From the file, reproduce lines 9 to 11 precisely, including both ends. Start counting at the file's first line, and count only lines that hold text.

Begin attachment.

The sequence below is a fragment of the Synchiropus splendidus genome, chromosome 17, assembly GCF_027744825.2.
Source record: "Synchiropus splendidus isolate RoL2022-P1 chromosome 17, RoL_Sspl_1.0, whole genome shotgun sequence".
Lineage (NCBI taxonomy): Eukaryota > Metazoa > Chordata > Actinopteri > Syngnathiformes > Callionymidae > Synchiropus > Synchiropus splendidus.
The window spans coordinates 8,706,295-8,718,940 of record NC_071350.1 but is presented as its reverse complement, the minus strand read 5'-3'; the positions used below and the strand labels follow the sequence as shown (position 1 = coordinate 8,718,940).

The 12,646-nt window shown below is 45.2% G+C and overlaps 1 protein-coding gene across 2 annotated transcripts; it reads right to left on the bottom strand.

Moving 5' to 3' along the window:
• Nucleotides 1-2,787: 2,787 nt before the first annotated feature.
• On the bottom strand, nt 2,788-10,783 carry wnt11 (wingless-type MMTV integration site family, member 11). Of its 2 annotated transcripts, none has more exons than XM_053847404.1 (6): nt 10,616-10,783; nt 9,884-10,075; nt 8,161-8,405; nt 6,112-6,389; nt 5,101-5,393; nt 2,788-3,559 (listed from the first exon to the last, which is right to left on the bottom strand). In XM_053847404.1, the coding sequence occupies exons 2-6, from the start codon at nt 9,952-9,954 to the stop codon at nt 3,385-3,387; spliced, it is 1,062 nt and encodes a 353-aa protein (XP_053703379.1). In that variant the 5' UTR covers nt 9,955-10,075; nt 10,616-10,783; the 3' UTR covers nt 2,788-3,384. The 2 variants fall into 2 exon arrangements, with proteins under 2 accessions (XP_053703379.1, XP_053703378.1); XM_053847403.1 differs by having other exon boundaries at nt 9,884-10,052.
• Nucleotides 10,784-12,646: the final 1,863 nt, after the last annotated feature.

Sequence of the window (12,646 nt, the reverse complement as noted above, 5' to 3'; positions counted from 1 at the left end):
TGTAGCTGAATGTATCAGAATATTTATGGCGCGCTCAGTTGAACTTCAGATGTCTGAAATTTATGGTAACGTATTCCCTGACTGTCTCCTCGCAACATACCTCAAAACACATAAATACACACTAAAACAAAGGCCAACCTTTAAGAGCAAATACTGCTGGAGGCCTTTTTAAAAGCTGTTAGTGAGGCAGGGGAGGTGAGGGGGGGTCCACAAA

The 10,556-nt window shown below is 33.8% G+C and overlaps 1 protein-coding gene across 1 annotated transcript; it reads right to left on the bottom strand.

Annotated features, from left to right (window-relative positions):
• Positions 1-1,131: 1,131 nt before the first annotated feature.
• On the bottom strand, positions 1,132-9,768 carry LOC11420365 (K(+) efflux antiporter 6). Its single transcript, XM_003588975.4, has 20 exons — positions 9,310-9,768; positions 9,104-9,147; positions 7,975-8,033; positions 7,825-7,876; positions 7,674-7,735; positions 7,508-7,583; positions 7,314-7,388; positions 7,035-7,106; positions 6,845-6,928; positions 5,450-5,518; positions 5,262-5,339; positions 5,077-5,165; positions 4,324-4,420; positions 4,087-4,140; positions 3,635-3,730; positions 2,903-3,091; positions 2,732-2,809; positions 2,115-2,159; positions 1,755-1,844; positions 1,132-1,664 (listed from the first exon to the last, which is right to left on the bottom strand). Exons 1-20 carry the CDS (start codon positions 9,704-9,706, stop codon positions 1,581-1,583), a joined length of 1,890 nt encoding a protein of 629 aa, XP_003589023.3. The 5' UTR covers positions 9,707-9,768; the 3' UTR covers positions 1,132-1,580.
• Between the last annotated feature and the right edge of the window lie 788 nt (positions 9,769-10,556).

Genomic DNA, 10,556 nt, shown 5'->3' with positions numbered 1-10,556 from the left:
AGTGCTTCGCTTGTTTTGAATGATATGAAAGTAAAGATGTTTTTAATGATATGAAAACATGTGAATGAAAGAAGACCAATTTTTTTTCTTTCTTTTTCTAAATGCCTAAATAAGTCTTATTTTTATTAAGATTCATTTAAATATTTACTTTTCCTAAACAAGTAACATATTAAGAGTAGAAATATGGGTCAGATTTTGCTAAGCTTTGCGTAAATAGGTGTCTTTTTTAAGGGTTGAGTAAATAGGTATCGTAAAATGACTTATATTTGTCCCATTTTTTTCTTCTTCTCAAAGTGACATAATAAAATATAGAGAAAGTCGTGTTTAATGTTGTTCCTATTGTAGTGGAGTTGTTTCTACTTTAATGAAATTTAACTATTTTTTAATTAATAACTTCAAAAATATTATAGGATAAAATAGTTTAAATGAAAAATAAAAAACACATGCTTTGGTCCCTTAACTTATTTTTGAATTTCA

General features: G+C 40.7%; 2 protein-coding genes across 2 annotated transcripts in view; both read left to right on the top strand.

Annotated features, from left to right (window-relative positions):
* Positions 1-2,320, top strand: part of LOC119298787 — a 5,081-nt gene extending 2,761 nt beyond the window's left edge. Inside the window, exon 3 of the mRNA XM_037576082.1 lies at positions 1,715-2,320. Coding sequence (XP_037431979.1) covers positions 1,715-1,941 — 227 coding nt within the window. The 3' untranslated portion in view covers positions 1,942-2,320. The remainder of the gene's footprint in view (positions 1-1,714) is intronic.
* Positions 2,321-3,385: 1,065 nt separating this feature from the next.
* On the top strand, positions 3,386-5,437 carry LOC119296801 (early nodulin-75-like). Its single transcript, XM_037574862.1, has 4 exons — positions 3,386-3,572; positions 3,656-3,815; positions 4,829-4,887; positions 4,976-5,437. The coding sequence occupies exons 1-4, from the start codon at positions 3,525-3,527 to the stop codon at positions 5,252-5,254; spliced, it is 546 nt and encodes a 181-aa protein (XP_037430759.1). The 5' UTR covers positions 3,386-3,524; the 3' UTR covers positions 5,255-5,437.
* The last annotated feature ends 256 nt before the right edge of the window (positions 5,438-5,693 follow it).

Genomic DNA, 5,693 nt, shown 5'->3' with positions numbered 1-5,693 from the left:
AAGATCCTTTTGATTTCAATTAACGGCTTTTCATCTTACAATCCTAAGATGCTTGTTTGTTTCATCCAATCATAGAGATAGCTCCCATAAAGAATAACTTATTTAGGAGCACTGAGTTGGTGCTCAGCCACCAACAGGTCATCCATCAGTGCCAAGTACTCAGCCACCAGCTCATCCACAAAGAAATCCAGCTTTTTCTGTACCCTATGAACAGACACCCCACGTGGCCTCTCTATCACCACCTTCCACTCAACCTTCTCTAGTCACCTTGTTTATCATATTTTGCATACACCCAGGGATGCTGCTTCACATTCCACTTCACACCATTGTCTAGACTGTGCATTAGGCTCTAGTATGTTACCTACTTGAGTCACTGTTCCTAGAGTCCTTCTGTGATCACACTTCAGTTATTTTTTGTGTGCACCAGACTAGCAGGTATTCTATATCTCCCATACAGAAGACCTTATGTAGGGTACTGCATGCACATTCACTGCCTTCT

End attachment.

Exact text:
• Nucleotides 10,784-12,646: the final 1,863 nt, after the last annotated feature.

Sequence of the window (12,646 nt, the reverse complement as noted above, 5' to 3'; positions counted from 1 at the left end):
TGTAGCTGAATGTATCAGAATATTTATGGCGCGCTCAGTTGAACTTCAGATGTCTGAAATTTATGGTAACGTATTCCCTGACTGTCTCCTCGCAACATACCTCAAAACACATAAATACACACTAAAACAAAGGCCAACCTTTAAGAGCAAATACTGCTGGAGGCCTTTTTAAAAGCTGTTAGTGAGGCAGGGGAGGTGAGGGGGGGTCCACAAA